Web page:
In most countries, the legal profession pays well, especially in comparison to other professions such as teaching. In Switzerland, lawyers make a yearly sum that is comparable to that their peers receive in other nations. The average annual salary is 128,682 Swiss Francs, which is the official currency of Switzerland. Currently, a Swiss Franc is worth slightly less than the Euro and slightly more than the US dollar.
Of course, the cost of a lawyer varies due to a number of factors. Experience and specialization matter. Corporate work costs differ from litigation and criminal defense costs, just as they do in most countries. Also, the court costs structure is unique, and litigants may be entirely responsible for them.
Litigation costs are determined by the federal government and by cantonal law and include fees for a conciliation proceeding, the taking of evidence, translation, etc. These are in addition to the attorney’s fees and other miscellaneous costs that are routinely charged.
In Switzerland, the plaintiff must cover the expected court costs before the case can begin. Sometimes, this procedure is accomplished by the plaintiff offering property as security or by their securing litigation financing from a third party. In the latter instance, the third party will share in the reward if the plaintiff wins the case,
When a decision is reached, the court then determines each party’s costs as well as the court costs. The losing side is responsible for all of the court costs and party costs. The winning side is responsible for getting any advanced money back from the losing side, which can be a bit complicated.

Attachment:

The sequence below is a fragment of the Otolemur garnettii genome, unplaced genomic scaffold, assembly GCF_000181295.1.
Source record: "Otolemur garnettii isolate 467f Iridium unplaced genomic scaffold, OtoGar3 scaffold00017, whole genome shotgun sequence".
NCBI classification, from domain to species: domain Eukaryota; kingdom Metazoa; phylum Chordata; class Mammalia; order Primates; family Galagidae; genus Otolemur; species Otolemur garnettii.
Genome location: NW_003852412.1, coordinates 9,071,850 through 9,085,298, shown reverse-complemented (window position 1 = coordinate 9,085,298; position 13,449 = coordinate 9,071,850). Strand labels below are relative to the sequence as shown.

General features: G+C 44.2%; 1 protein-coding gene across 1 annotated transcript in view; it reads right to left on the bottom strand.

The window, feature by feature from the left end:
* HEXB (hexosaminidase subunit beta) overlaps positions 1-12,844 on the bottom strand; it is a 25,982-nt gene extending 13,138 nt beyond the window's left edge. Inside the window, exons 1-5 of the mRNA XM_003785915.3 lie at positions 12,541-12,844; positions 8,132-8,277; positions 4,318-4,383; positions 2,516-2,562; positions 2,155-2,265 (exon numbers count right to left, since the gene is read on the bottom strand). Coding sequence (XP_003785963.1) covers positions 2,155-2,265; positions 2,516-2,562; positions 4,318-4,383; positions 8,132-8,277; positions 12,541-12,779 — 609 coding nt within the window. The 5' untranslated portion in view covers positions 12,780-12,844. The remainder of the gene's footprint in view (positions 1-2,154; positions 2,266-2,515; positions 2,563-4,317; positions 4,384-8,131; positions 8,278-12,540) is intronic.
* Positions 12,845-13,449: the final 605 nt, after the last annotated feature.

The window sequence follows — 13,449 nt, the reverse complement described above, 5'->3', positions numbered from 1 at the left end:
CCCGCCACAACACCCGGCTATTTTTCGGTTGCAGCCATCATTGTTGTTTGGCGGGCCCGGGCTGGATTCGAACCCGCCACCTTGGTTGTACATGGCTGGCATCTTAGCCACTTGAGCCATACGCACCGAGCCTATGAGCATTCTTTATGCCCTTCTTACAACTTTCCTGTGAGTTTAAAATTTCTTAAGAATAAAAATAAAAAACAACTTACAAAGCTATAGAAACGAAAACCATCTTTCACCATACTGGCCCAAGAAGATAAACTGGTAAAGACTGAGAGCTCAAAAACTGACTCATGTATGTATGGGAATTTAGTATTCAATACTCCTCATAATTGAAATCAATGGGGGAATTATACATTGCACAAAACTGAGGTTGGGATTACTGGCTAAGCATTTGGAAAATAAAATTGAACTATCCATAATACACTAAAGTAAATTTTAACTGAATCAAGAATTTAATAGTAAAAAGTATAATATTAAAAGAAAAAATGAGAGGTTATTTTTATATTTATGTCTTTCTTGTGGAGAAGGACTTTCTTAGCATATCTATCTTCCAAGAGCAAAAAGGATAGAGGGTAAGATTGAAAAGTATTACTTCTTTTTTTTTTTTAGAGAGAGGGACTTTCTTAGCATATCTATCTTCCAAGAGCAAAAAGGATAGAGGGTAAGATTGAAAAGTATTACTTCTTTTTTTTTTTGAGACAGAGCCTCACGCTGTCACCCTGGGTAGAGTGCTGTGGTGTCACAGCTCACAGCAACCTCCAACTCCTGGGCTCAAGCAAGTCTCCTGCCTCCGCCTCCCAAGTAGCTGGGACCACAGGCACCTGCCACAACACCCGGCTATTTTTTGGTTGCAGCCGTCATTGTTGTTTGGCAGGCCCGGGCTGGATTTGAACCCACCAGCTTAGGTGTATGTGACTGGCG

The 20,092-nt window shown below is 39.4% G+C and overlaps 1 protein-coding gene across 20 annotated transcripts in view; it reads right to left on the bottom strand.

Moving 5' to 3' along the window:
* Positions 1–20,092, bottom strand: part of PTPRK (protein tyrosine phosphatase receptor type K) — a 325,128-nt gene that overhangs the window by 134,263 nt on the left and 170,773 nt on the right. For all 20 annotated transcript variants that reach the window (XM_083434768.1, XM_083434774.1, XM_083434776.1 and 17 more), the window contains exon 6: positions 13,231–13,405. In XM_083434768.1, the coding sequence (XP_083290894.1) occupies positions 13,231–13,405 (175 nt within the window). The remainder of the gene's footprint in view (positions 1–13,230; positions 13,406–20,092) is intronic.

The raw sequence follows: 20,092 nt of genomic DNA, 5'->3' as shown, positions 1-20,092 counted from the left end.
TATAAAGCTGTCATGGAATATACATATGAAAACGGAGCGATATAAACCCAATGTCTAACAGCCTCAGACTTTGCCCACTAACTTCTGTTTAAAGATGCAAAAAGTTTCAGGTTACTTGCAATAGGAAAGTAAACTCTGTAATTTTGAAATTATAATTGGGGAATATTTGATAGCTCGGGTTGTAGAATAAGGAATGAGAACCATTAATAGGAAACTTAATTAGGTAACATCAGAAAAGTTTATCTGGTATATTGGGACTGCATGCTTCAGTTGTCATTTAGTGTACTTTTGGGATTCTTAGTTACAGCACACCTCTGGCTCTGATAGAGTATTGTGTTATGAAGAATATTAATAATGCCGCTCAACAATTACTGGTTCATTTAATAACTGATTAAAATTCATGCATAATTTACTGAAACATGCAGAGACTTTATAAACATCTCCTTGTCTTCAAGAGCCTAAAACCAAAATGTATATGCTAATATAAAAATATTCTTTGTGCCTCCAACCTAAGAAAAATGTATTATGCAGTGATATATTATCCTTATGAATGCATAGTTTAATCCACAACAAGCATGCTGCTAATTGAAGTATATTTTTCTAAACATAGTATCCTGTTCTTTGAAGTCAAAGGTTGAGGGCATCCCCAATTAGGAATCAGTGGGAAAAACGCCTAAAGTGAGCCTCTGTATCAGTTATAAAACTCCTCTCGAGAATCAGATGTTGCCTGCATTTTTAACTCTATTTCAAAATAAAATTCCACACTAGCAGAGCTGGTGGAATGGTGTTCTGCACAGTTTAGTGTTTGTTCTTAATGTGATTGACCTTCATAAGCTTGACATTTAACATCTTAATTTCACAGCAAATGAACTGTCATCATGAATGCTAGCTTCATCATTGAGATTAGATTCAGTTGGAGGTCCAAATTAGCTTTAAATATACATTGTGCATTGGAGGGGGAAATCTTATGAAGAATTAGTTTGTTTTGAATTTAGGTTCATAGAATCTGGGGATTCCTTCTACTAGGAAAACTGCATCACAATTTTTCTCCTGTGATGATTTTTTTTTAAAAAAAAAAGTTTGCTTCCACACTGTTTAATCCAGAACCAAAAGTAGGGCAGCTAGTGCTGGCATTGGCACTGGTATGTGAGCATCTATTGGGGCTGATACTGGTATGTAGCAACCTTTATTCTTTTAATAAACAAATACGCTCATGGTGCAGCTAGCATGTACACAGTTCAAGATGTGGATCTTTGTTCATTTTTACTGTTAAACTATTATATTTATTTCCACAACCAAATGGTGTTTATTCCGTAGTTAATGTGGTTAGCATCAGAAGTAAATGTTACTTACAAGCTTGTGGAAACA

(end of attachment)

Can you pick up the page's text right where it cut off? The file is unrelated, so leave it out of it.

Attorney fees are determined by individual cantons. For instance, In 2018, a court case concerning a disputed 1,000 CHF would pay the lawyers 20% of the amount in question. The cantons often increase these fees depending on the difficulty of the case and the number of hearings and documents required.
Swiss lawyers are barred from charging contingency fees.
Criminal Defense Costs
The criminal defense lawyer in Switzerland usually charges by the hour, although some may charge a fixed rate in certain instances. Also, some lawyers living near one of the borders may practice law in both countries. As in any other country, the hourly rate varies depending on experience and the difficulty of the case.
You may be charged several hundred Swiss francs per hour or five hundred or more when you retain a highly-skilled lawyer.
The Swiss criminal justice system is known for being more lenient than many other European courts. In general, only serious crimes are punished by incarceration. Lesser crimes may be resolved with less severe punishments such as fines. This philosophy may affect defense strategy and, ultimately, the cost to the client.
Corporate and Other Legal Activities
Many Swiss law firms are “full service” and offer all types of legal services, including litigation, criminal justice, and commercial work. Corporate representation and other commercial work are also billed by the hour.
Retaining a lawyer in Switzerland is quite similar to doing so in other countries. The primary difference lies with litigation where fees are largely fixed by federal and cantonal law. The concept of contingency payments, where a lawyer only gets paid if they win the case, does not apply in the Swiss legal system.